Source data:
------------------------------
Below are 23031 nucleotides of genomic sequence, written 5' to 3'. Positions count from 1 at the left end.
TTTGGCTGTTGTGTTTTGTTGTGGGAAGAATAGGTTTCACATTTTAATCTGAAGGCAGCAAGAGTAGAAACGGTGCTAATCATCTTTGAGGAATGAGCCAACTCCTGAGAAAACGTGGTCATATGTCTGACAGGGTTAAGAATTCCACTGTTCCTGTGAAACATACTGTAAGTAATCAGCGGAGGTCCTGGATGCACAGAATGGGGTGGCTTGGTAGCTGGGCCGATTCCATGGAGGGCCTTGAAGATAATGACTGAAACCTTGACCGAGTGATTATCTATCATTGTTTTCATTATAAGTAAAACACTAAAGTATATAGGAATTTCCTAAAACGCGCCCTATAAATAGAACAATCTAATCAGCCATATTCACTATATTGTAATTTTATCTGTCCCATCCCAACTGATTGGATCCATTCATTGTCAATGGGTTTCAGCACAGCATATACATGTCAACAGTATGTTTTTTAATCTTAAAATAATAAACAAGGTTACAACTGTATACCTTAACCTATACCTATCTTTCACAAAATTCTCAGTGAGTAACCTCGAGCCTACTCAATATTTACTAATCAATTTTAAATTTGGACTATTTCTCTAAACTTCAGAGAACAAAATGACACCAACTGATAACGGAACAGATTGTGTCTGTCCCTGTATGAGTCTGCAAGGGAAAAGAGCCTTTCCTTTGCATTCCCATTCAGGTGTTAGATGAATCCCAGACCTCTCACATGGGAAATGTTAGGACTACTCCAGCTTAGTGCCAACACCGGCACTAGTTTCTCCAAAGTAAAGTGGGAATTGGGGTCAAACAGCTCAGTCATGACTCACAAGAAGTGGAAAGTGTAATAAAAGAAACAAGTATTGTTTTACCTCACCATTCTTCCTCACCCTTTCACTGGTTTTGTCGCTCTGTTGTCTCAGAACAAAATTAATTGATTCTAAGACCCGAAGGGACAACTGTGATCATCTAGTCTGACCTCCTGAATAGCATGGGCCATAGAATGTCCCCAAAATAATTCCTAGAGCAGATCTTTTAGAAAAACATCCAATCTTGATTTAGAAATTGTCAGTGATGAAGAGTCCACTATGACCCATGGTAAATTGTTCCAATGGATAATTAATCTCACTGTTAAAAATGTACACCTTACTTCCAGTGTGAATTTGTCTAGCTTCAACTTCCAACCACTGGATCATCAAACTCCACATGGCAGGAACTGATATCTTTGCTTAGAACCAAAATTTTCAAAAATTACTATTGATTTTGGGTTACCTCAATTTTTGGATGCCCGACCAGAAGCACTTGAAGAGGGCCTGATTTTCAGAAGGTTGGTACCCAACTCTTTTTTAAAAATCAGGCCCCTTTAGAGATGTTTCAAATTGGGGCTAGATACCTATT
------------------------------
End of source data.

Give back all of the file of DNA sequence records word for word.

Below are 23031 nucleotides of genomic sequence, written 5' to 3'. Positions count from 1 at the left end.
TTTGGCTGTTGTGTTTTGTTGTGGGAAGAATAGGTTTCACATTTTAATCTGAAGGCAGCAAGAGTAGAAACGGTGCTAATCATCTTTGAGGAATGAGCCAACTCCTGAGAAAACGTGGTCATATGTCTGACAGGGTTAAGAATTCCACTGTTCCTGTGAAACATACTGTAAGTAATCAGCGGAGGTCCTGGATGCACAGAATGGGGTGGCTTGGTAGCTGGGCCGATTCCATGGAGGGCCTTGAAGATAATGACTGAAACCTTGACCGAGTGATTATCTATCATTGTTTTCATTATAAGTAAAACACTAAAGTATATAGGAATTTCCTAAAACGCGCCCTATAAATAGAACAATCTAATCAGCCATATTCACTATATTGTAATTTTATCTGTCCCATCCCAACTGATTGGATCCATTCATTGTCAATGGGTTTCAGCACAGCATATACATGTCAACAGTATGTTTTTTAATCTTAAAATAATAAACAAGGTTACAACTGTATACCTTAACCTATACCTATCTTTCACAAAATTCTCAGTGAGTAACCTCGAGCCTACTCAATATTTACTAATCAATTTTAAATTTGGACTATTTCTCTAAACTTCAGAGAACAAAATGACACCAACTGATAACGGAACAGATTGTGTCTGTCCCTGTATGAGTCTGCAAGGGAAAAGAGCCTTTCCTTTGCATTCCCATTCAGGTGTTAGATGAATCCCAGACCTCTCACATGGGAAATGTTAGGACTACTCCAGCTTAGTGCCAACACCGGCACTAGTTTCTCCAAAGTAAAGTGGGAATTGGGGTCAAACAGCTCAGTCATGACTCACAAGAAGTGGAAAGTGTAATAAAAGAAACAAGTATTGTTTTACCTCACCATTCTTCCTCACCCTTTCACTGGTTTTGTCGCTCTGTTGTCTCAGAACAAAATTAATTGATTCTAAGACCCGAAGGGACAACTGTGATCATCTAGTCTGACCTCCTGAATAGCATGGGCCATAGAATGTCCCCAAAATAATTCCTAGAGCAGATCTTTTAGAAAAACATCCAATCTTGATTTAGAAATTGTCAGTGATGAAGAGTCCACTATGACCCATGGTAAATTGTTCCAATGGATAATTAATCTCACTGTTAAAAATGTACACCTTACTTCCAGTGTGAATTTGTCTAGCTTCAACTTCCAACCACTGGATCATCAAACTCCACATGGCAGGAACTGATATCTTTGCTTAGAACCAAAATTTTCAAAAATTACTATTGATTTTGGGTTACCTCAATTTTTGGATGCCCGACCAGAAGCACTTGAAGAGGGCCTGATTTTCAGAAGGTTGGTACCCAACTCTTTTTTAAAAATCAGGCCCCTTTAGAGATGTTTCAAATTGGGGCTAGATACCTATT